“I’m not sure what Steve will decide to do with the centre-forward position,” Jordan admitted, before news of McBurnie’s injury filtered out. “He has options like all managers...one man who will most definitely be in the frame is Oli McBurnie. He is a handful and has a presence.”

“He appeared t take a wee while to settle after he moved to Sheffield United from Swansea City,” Jordan continued. “But he really caught the eye after lockdown. I thought he looked the part, led the line well, was a real threat in the box and looked every inch a Premier League striker.”

High praise indeed from someone who represented Manchester United and AC Milan before eventually retiring after representing Scotland at two World Cup finals.

Oli McBurnie warmin g up ahead of a Sheffield United game last season: Peter Powell/Pool via Getty Images

As Jordan and Clarke both noted, McBurnie grew in stature following the enforced three month break in competition, imposed at the height of the Covid-19 pandemic. Illustrating his progress with goals against Tottenham Hotspur and Chelsea, as United finished ninth in the table, McBurnie demonstrated he is getting to grips with the subtlety different role he has been required to undertake at United - leading the frontline rather than receiving the ball in deep lying positions, as he frequently did in South Wales. That is good news for Scotland and United too, as Jordan was quick to point out.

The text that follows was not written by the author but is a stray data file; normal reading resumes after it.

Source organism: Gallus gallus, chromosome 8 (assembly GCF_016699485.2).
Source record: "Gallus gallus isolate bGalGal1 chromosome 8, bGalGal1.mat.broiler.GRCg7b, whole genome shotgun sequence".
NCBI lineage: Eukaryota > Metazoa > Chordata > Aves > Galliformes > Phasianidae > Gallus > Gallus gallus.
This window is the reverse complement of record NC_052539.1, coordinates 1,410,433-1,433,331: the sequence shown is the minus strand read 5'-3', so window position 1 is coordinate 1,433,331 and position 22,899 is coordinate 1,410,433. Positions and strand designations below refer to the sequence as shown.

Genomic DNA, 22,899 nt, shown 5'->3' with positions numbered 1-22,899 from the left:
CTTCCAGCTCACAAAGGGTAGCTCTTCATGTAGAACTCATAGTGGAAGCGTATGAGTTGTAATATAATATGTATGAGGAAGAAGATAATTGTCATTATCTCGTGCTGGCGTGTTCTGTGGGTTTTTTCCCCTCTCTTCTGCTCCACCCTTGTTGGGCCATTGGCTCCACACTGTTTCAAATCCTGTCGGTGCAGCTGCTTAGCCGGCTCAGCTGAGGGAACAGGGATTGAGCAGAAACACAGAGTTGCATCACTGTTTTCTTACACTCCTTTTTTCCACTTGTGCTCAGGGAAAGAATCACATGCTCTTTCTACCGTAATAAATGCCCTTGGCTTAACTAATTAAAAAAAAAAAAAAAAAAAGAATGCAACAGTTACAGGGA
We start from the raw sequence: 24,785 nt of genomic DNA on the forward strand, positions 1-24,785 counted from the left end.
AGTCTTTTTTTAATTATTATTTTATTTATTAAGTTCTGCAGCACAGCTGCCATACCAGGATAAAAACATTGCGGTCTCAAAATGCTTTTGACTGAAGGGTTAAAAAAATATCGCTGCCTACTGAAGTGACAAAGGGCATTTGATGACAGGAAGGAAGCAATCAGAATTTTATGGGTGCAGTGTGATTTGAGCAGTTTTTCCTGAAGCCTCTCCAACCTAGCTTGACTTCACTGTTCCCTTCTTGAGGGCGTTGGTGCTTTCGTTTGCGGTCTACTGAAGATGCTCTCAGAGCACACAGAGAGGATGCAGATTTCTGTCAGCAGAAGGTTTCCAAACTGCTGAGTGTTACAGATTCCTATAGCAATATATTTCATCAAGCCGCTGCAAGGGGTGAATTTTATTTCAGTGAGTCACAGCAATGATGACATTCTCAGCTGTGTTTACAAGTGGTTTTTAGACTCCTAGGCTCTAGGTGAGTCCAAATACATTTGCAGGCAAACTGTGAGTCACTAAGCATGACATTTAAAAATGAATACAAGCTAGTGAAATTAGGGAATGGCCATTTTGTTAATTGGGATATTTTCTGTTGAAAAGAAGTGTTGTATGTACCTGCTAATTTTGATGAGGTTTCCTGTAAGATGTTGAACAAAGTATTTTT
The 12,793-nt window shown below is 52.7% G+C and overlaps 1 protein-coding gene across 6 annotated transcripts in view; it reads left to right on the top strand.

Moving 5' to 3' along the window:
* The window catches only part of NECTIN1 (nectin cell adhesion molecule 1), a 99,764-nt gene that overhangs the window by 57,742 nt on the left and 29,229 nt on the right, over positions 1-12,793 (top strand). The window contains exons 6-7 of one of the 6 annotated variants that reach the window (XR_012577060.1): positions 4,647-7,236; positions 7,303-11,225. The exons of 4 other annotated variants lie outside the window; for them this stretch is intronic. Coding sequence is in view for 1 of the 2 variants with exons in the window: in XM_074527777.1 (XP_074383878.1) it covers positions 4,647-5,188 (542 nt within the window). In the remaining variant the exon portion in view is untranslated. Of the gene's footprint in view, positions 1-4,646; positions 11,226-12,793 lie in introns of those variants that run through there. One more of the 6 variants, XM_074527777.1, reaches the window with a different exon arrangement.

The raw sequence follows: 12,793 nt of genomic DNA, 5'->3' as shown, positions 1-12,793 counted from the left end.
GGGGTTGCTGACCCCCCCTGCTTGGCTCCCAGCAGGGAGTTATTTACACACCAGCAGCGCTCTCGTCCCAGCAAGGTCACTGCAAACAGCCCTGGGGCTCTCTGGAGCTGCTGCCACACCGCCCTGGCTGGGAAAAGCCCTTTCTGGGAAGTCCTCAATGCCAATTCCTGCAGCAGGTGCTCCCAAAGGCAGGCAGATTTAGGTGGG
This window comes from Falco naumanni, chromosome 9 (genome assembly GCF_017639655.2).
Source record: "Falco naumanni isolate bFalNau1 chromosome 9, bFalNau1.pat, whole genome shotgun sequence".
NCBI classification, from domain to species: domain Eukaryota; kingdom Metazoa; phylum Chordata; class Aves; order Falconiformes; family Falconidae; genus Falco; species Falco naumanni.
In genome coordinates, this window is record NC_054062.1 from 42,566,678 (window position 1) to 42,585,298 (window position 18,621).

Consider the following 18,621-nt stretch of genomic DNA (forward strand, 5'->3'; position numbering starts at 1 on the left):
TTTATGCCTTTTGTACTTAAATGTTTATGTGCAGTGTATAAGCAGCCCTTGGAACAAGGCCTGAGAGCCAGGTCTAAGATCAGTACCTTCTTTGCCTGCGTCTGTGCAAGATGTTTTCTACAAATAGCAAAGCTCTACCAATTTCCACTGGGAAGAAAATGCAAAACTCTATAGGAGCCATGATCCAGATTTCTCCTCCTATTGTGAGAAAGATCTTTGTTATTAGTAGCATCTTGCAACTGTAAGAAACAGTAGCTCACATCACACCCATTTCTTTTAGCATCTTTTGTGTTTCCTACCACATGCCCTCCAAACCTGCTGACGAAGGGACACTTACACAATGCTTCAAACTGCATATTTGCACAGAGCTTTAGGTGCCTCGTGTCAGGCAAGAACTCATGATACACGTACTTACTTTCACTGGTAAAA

“What Sheffield United achieved last season was absolutely brilliant,” he said. “Chris Wilder and his staff deserve enormous credit. It was their first season in the Premier League and they took to it all instantly. Nothing appeared to leave then on the back foot and they were prepared for all eventualities.

“Now they will look to show they are not one-season wonders and that will be the message Chris and his staff will be giving.”

With Wilder challenging his frontline to deliver more goals next season - despite their attacking approach, United climbed into the upper reaches of the table thanks to a strong defence - Jordan added: “Some people will want to see them (United) fall over in the new season and that will be used as motivation in the Sheffield United dressing room. Oli should be looking to kick on and improve even further.

Joe Jordan (R) with Harry Redknapp during their time together ar Portsmouth

“He has good ability, but there will be improvement needed in some areas as he is still young and learning certain aspects of the game.

“However, he should get better and better, and if he can keep growing with the Sheffield United manager and team, he’ll have a bright future.”

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Scotland manager Steve Clarke: Tim Goode/PA Wire.
Oli McBurnie will miss Scotland's game against Israel: Michael Regan/Getty Images